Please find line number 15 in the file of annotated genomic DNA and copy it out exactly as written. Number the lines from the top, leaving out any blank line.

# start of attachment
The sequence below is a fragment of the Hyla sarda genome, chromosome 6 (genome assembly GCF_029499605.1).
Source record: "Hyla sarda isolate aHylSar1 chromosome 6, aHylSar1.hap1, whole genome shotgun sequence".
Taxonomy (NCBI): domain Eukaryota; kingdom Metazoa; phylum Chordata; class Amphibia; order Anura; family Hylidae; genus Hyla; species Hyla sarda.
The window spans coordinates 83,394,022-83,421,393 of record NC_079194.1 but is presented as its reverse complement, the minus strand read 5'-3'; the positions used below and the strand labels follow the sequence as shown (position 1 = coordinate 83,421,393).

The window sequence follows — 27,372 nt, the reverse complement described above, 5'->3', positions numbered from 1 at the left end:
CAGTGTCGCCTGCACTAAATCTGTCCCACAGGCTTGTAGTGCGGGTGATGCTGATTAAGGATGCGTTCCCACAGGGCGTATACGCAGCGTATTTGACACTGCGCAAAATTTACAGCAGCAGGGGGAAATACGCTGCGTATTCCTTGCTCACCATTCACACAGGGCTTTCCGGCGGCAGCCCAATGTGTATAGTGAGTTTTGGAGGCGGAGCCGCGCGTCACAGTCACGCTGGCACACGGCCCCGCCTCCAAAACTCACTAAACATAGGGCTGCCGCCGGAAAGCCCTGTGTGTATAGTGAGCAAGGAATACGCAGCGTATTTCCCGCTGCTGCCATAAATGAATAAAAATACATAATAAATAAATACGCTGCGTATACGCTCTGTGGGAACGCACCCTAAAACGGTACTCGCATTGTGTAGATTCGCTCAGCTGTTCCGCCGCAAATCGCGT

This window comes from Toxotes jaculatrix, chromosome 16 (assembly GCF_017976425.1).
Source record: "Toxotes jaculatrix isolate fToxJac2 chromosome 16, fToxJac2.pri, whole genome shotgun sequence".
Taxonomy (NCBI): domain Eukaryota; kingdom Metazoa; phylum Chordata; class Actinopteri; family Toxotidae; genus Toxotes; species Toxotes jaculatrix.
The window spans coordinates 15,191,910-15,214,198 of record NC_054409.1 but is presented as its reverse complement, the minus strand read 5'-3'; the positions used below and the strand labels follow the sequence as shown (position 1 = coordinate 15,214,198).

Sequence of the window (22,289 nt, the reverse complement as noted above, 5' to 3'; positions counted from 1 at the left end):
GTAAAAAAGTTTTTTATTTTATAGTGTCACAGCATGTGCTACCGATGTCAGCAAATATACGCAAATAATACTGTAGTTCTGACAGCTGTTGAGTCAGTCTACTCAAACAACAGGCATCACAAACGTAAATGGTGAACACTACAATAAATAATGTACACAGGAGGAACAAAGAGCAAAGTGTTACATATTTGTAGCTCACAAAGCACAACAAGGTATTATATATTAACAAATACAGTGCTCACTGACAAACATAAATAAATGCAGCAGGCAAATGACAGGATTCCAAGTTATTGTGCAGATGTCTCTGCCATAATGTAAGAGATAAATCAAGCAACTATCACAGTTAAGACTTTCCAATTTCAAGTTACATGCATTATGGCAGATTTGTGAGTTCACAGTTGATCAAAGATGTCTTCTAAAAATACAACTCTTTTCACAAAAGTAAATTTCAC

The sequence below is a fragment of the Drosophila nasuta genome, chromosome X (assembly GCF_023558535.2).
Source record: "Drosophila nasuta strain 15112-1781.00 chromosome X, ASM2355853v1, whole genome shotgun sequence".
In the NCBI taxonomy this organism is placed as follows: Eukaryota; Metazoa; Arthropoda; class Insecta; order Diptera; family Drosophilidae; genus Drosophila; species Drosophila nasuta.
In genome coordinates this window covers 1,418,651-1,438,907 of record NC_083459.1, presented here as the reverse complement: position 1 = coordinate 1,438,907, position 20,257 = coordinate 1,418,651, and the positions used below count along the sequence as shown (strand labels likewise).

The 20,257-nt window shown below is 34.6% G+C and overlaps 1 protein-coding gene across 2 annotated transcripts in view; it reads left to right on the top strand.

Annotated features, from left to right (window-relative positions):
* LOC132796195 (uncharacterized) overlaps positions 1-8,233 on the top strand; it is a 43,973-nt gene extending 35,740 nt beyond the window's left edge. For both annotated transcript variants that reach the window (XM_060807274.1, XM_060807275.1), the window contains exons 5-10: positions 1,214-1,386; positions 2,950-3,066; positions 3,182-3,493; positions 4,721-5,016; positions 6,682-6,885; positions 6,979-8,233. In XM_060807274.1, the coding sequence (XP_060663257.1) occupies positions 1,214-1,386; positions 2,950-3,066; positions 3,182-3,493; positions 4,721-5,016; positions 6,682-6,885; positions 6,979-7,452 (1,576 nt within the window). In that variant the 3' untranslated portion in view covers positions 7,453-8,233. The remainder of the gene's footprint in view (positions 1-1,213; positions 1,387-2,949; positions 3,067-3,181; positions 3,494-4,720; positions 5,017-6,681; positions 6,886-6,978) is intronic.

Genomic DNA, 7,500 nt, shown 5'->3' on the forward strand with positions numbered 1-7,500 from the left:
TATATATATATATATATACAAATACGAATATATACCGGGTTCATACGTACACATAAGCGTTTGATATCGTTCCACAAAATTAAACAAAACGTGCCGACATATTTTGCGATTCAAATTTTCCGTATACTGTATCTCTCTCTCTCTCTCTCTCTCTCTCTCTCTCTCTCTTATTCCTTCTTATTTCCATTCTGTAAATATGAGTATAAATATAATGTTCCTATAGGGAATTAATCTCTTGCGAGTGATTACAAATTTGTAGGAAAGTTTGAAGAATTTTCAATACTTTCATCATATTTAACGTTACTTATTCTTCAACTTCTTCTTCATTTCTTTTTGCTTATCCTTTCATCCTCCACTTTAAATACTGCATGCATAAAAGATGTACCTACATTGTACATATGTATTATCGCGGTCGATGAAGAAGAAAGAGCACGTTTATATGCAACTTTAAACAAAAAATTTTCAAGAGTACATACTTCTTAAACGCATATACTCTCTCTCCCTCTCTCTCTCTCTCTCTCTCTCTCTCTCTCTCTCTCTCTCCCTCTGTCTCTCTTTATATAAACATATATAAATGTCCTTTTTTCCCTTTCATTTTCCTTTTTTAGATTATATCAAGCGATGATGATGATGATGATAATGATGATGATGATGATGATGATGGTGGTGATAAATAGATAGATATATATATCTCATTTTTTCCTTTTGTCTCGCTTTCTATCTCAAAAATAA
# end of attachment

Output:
In the NCBI taxonomy this organism is placed as follows: Eukaryota; Metazoa; Arthropoda; class Insecta; order Diptera; family Drosophilidae; genus Drosophila; species Drosophila nasuta.